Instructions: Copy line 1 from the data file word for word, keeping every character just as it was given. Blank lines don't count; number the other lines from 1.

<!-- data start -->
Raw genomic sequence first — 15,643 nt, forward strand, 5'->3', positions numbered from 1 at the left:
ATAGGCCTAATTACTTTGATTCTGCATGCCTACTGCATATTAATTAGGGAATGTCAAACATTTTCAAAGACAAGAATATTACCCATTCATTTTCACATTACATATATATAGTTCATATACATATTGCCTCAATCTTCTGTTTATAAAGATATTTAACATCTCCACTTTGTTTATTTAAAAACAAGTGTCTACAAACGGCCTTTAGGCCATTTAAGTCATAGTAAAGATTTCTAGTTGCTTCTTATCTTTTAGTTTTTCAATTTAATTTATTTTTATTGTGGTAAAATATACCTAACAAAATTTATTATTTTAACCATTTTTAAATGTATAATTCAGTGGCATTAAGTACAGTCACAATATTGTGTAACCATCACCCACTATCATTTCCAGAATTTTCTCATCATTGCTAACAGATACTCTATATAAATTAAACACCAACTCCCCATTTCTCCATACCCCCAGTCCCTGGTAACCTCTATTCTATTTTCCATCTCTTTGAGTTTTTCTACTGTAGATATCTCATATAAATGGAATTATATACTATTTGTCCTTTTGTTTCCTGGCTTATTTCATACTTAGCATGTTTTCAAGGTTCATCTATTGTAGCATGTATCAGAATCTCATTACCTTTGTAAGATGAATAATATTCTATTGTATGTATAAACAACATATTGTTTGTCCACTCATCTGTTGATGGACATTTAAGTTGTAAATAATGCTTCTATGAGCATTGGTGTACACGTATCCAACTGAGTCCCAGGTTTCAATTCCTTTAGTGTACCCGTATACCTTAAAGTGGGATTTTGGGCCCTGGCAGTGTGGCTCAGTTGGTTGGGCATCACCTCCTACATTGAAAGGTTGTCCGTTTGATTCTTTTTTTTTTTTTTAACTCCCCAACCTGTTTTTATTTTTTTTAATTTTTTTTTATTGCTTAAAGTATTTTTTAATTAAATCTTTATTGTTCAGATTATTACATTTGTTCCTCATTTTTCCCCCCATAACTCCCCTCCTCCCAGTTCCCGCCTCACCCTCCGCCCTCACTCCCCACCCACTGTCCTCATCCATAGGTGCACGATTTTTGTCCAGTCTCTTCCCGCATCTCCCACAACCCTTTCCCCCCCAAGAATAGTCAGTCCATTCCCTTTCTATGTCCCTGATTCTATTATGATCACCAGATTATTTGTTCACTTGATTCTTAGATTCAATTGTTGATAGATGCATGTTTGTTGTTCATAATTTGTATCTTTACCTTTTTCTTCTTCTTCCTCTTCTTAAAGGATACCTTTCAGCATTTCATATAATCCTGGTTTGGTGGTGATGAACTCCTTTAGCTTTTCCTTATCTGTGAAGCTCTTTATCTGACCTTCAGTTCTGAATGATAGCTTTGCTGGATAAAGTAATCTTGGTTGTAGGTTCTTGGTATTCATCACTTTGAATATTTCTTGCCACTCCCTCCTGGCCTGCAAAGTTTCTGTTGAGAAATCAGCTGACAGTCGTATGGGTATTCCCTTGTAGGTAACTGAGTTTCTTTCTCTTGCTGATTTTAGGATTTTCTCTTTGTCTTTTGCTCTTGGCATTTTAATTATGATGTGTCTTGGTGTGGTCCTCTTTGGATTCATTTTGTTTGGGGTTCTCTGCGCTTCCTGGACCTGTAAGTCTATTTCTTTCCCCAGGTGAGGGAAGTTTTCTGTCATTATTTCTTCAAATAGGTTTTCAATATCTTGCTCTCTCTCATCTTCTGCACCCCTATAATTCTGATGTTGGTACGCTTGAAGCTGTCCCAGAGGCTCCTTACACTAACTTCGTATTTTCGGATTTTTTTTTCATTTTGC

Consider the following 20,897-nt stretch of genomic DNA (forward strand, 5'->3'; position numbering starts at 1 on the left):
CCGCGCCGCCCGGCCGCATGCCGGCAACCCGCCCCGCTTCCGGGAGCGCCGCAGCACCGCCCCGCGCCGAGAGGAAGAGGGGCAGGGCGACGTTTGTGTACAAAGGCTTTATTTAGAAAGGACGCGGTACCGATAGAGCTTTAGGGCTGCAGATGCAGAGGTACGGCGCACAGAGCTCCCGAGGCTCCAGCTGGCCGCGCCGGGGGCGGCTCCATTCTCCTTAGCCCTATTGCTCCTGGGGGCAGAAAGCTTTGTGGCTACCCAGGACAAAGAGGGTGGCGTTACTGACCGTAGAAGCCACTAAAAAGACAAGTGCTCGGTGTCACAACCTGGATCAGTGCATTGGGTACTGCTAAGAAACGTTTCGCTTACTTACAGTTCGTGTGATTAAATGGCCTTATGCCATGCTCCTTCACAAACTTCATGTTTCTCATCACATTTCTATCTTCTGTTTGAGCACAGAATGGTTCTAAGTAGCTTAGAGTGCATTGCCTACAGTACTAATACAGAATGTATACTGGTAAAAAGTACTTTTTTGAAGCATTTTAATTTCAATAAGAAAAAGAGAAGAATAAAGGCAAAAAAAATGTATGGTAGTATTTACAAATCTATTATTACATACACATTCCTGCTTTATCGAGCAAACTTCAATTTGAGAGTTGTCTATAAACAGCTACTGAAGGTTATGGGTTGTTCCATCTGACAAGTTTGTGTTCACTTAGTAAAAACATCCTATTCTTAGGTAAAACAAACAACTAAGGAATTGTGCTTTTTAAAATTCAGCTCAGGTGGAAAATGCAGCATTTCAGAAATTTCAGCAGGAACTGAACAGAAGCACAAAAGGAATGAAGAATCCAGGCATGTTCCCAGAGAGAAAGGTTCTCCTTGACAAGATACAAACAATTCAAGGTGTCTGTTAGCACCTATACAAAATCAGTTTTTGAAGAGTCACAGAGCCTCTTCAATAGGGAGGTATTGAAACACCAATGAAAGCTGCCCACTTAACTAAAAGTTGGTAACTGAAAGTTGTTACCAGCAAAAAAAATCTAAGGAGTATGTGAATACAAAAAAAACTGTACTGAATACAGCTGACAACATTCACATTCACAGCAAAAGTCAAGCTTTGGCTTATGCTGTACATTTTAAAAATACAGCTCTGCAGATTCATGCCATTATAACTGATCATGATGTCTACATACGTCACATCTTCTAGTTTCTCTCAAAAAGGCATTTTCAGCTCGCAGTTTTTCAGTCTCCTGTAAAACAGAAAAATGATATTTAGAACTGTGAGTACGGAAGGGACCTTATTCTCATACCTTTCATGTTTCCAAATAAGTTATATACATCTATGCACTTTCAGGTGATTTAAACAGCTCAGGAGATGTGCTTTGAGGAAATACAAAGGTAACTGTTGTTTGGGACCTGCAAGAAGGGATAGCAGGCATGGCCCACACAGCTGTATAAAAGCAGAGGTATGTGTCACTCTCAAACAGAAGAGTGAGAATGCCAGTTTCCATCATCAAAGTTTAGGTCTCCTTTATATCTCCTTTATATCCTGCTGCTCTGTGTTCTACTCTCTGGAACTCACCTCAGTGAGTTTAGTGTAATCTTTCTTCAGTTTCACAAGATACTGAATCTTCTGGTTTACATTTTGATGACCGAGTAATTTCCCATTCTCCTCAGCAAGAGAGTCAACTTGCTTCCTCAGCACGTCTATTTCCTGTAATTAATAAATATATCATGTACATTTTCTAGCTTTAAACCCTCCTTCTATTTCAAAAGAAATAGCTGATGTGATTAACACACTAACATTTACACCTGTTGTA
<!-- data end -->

Raw genomic sequence first — 15,643 nt, forward strand, 5'->3', positions numbered from 1 at the left: